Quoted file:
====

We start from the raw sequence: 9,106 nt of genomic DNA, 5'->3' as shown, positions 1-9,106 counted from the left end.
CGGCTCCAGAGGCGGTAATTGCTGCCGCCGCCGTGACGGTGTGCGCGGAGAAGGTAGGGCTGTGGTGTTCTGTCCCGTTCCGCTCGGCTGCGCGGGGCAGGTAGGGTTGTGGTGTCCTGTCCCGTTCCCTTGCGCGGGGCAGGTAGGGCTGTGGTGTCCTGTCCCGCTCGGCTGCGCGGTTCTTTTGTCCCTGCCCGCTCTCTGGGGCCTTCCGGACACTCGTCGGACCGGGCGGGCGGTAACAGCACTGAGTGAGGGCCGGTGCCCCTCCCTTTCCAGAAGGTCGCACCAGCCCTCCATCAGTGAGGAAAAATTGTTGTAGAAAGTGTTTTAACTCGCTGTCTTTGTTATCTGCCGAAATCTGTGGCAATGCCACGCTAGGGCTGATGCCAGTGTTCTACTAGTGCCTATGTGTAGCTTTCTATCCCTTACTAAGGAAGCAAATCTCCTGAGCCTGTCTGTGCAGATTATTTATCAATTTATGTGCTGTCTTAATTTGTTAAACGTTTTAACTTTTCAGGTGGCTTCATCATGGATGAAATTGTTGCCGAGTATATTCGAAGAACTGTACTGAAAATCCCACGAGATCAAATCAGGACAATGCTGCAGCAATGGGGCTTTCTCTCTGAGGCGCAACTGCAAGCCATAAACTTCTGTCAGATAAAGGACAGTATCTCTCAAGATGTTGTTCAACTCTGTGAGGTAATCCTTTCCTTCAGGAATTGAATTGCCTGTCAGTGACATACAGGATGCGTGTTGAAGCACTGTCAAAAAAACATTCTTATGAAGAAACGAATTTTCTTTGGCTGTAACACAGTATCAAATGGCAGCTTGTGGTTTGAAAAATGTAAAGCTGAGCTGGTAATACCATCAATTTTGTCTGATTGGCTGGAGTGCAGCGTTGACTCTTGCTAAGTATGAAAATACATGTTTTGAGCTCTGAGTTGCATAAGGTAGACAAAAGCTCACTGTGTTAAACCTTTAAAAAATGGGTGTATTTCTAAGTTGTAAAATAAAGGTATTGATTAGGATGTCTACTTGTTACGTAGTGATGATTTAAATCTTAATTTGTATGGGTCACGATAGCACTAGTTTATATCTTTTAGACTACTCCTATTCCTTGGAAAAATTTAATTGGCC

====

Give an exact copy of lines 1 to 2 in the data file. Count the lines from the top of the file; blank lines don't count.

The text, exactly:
We start from the raw sequence: 9,106 nt of genomic DNA, 5'->3' as shown, positions 1-9,106 counted from the left end.
CGGCTCCAGAGGCGGTAATTGCTGCCGCCGCCGTGACGGTGTGCGCGGAGAAGGTAGGGCTGTGGTGTTCTGTCCCGTTCCGCTCGGCTGCGCGGGGCAGGTAGGGTTGTGGTGTCCTGTCCCGTTCCCTTGCGCGGGGCAGGTAGGGCTGTGGTGTCCTGTCCCGCTCGGCTGCGCGGTTCTTTTGTCCCTGCCCGCTCTCTGGGGCCTTCCGGACACTCGTCGGACCGGGCGGGCGGTAACAGCACTGAGTGAGGGCCGGTGCCCCTCCCTTTCCAGAAGGTCGCACCAGCCCTCCATCAGTGAGGAAAAATTGTTGTAGAAAGTGTTTTAACTCGCTGTCTTTGTTATCTGCCGAAATCTGTGGCAATGCCACGCTAGGGCTGATGCCAGTGTTCTACTAGTGCCTATGTGTAGCTTTCTATCCCTTACTAAGGAAGCAAATCTCCTGAGCCTGTCTGTGCAGATTATTTATCAATTTATGTGCTGTCTTAATTTGTTAAACGTTTTAACTTTTCAGGTGGCTTCATCATGGATGAAATTGTTGCCGAGTATATTCGAAGAACTGTACTGAAAATCCCACGAGATCAAATCAGGACAATGCTGCAGCAATGGGGCTTTCTCTCTGAGGCGCAACTGCAAGCCATAAACTTCTGTCAGATAAAGGACAGTATCTCTCAAGATGTTGTTCAACTCTGTGAGGTAATCCTTTCCTTCAGGAATTGAATTGCCTGTCAGTGACATACAGGATGCGTGTTGAAGCACTGTCAAAAAAACATTCTTATGAAGAAACGAATTTTCTTTGGCTGTAACACAGTATCAAATGGCAGCTTGTGGTTTGAAAAATGTAAAGCTGAGCTGGTAATACCATCAATTTTGTCTGATTGGCTGGAGTGCAGCGTTGACTCTTGCTAAGTATGAAAATACATGTTTTGAGCTCTGAGTTGCATAAGGTAGACAAAAGCTCACTGTGTTAAACCTTTAAAAAATGGGTGTATTTCTAAGTTGTAAAATAAAGGTATTGATTAGGATGTCTACTTGTTACGTAGTGATGATTTAAATCTTAATTTGTATGGGTCACGATAGCACTAGTTTATATCTTTTAGACTACTCCTATTCCTTGGAAAAATTTAATTGGCC